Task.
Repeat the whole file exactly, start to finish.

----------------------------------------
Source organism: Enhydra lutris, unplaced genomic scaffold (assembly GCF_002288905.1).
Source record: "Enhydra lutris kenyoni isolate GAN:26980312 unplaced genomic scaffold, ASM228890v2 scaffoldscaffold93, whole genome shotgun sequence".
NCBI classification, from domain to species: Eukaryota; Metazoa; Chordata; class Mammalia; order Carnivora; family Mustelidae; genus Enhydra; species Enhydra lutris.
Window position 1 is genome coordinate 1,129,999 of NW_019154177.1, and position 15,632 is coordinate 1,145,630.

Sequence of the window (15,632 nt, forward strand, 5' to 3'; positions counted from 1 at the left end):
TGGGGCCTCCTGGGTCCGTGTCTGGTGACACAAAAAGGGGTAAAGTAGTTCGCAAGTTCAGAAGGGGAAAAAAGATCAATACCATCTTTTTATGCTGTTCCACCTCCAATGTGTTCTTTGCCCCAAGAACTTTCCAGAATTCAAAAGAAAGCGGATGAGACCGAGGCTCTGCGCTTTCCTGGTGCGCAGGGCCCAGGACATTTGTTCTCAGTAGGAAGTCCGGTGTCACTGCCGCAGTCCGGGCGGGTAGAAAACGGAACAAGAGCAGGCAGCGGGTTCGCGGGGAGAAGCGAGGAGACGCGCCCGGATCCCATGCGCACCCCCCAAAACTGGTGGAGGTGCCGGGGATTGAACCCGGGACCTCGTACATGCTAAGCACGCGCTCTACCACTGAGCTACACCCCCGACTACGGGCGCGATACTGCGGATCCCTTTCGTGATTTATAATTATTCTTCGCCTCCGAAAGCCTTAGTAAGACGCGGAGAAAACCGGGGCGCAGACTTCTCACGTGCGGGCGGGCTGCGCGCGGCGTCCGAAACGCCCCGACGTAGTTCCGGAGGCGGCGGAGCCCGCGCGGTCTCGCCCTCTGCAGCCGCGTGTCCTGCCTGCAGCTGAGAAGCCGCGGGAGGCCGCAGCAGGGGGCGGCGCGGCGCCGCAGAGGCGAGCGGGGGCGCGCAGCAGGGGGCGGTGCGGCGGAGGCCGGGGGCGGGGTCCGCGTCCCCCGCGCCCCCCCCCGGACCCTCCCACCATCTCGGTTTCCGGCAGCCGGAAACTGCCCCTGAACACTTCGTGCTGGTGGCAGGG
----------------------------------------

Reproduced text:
Source organism: Enhydra lutris, unplaced genomic scaffold (assembly GCF_002288905.1).
Source record: "Enhydra lutris kenyoni isolate GAN:26980312 unplaced genomic scaffold, ASM228890v2 scaffoldscaffold93, whole genome shotgun sequence".
NCBI classification, from domain to species: Eukaryota; Metazoa; Chordata; class Mammalia; order Carnivora; family Mustelidae; genus Enhydra; species Enhydra lutris.
Window position 1 is genome coordinate 1,129,999 of NW_019154177.1, and position 15,632 is coordinate 1,145,630.

Sequence of the window (15,632 nt, forward strand, 5' to 3'; positions counted from 1 at the left end):
TGGGGCCTCCTGGGTCCGTGTCTGGTGACACAAAAAGGGGTAAAGTAGTTCGCAAGTTCAGAAGGGGAAAAAAGATCAATACCATCTTTTTATGCTGTTCCACCTCCAATGTGTTCTTTGCCCCAAGAACTTTCCAGAATTCAAAAGAAAGCGGATGAGACCGAGGCTCTGCGCTTTCCTGGTGCGCAGGGCCCAGGACATTTGTTCTCAGTAGGAAGTCCGGTGTCACTGCCGCAGTCCGGGCGGGTAGAAAACGGAACAAGAGCAGGCAGCGGGTTCGCGGGGAGAAGCGAGGAGACGCGCCCGGATCCCATGCGCACCCCCCAAAACTGGTGGAGGTGCCGGGGATTGAACCCGGGACCTCGTACATGCTAAGCACGCGCTCTACCACTGAGCTACACCCCCGACTACGGGCGCGATACTGCGGATCCCTTTCGTGATTTATAATTATTCTTCGCCTCCGAAAGCCTTAGTAAGACGCGGAGAAAACCGGGGCGCAGACTTCTCACGTGCGGGCGGGCTGCGCGCGGCGTCCGAAACGCCCCGACGTAGTTCCGGAGGCGGCGGAGCCCGCGCGGTCTCGCCCTCTGCAGCCGCGTGTCCTGCCTGCAGCTGAGAAGCCGCGGGAGGCCGCAGCAGGGGGCGGCGCGGCGCCGCAGAGGCGAGCGGGGGCGCGCAGCAGGGGGCGGTGCGGCGGAGGCCGGGGGCGGGGTCCGCGTCCCCCGCGCCCCCCCCCGGACCCTCCCACCATCTCGGTTTCCGGCAGCCGGAAACTGCCCCTGAACACTTCGTGCTGGTGGCAGGG